Never considered myself to be a 'birder'. But after looking at their pics in the guide books, we eagerly sought Puffins during our visit to Alaska. During our cruise of the Kenai Fjords, we saw the endearingly beautiful, plump chicks by the thousands. Have to say, they are the cutest birds ever.
Puffins like the open ocean and spend most of the time on the water, far away from land. Each spring, they come to the cliffs in the Kenai Peninsula to lay eggs and rear the young chicks. Sometime in the early Fall, they leave en masse for the open Pacific.
Rather than take flight, this one just tried to swim away from our boat. This is the “tufted puffin” characterized by the blonde tuft sweeping off its crown, much like a tiny pony tail. The orange beak definitely makes them very stylish!
Apparently, they have heavy bones making them clumsy fliers. They do manage short bursts trying to get away from whales (and boats). But they are excellent divers and can go as deep at 40 feet to get their fish. They are monogamous and return each spring to the same burrows on the cliffs!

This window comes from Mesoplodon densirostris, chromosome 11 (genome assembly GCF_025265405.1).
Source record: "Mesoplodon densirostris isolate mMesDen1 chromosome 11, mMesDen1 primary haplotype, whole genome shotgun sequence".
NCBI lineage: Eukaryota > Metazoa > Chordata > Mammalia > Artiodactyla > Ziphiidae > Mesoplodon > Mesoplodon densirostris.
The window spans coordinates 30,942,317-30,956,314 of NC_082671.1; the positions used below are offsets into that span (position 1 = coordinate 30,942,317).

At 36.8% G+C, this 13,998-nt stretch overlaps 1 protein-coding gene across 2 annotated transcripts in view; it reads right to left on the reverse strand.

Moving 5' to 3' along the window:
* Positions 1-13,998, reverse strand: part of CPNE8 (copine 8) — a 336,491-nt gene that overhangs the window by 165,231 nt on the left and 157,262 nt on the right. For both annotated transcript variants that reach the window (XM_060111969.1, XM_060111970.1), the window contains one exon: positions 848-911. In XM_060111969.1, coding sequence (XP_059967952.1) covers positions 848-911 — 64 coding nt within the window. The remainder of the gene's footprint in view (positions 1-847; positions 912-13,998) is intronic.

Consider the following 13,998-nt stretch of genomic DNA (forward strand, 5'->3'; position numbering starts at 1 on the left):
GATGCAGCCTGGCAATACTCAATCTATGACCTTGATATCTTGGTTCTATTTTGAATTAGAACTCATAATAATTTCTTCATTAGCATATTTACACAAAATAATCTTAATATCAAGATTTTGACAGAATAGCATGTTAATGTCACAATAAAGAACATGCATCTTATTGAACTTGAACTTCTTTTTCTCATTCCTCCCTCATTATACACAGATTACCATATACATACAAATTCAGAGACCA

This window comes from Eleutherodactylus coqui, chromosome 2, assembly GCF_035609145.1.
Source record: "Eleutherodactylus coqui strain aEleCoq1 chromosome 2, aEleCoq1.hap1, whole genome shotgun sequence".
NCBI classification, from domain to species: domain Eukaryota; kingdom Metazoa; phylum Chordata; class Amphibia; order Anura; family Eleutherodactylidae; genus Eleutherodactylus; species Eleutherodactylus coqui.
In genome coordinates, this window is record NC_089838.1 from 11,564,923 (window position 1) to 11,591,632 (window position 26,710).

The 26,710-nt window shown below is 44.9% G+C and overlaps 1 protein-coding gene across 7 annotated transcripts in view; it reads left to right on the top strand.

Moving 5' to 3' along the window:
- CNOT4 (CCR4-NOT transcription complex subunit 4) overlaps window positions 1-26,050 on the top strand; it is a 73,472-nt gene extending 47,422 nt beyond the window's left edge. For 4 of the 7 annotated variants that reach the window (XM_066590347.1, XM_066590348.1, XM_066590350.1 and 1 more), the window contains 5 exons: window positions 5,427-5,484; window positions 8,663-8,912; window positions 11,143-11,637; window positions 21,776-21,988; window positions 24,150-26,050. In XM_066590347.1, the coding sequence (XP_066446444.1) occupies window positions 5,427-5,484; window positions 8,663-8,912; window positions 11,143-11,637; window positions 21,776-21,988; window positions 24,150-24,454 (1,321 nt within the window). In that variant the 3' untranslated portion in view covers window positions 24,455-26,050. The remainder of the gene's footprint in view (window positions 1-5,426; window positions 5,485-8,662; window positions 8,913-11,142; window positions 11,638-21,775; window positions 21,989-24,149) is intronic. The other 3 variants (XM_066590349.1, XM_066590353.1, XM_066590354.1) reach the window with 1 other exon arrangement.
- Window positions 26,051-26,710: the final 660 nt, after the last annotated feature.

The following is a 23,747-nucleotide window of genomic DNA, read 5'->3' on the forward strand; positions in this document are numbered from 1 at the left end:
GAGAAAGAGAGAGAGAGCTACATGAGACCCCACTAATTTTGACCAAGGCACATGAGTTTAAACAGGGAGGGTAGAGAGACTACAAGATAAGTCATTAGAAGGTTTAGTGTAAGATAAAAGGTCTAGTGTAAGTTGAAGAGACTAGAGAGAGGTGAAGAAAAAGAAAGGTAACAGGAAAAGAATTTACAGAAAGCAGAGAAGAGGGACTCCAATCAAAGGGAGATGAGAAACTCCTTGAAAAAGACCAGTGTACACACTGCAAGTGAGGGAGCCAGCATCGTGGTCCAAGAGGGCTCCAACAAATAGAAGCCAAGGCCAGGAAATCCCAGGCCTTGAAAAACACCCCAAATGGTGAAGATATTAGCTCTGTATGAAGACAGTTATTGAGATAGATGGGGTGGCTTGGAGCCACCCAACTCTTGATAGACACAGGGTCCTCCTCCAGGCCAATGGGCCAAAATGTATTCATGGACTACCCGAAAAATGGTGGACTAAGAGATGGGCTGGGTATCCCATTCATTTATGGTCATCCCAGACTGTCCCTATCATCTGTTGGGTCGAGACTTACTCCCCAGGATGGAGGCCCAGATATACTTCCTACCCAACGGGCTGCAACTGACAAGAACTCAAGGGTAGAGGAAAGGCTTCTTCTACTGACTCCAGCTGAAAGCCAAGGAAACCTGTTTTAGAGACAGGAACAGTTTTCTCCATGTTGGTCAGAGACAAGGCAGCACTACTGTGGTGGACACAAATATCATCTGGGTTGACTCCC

Puffins in the bird Tank at the Sea Life Center. When in Seward, the Sea Life Center is a must visit. They have recreated a cliff like area for the local sea birds along with a large diving area for the birds to dive and fish – and for us to see the puffins underwater. Very nice!
A good look at a puffin! This fella was comforatable around visitors and came quite close. These two are the “horned puffins,” characterized by their white breasts and a black ridge (or horn) extending straight up from the eye!
Out in the ocean, by the majestic Chiswell islands (a protected birding area) a Red-faced Cormorant just caught some fresh fish!
A mallard and its mate at the Sea Life Center. The colorful one in the foreground is the male, while the brownish plain one right above is its mate. I was told they are monogamous (atleast for a season).
Our Alaska Trip: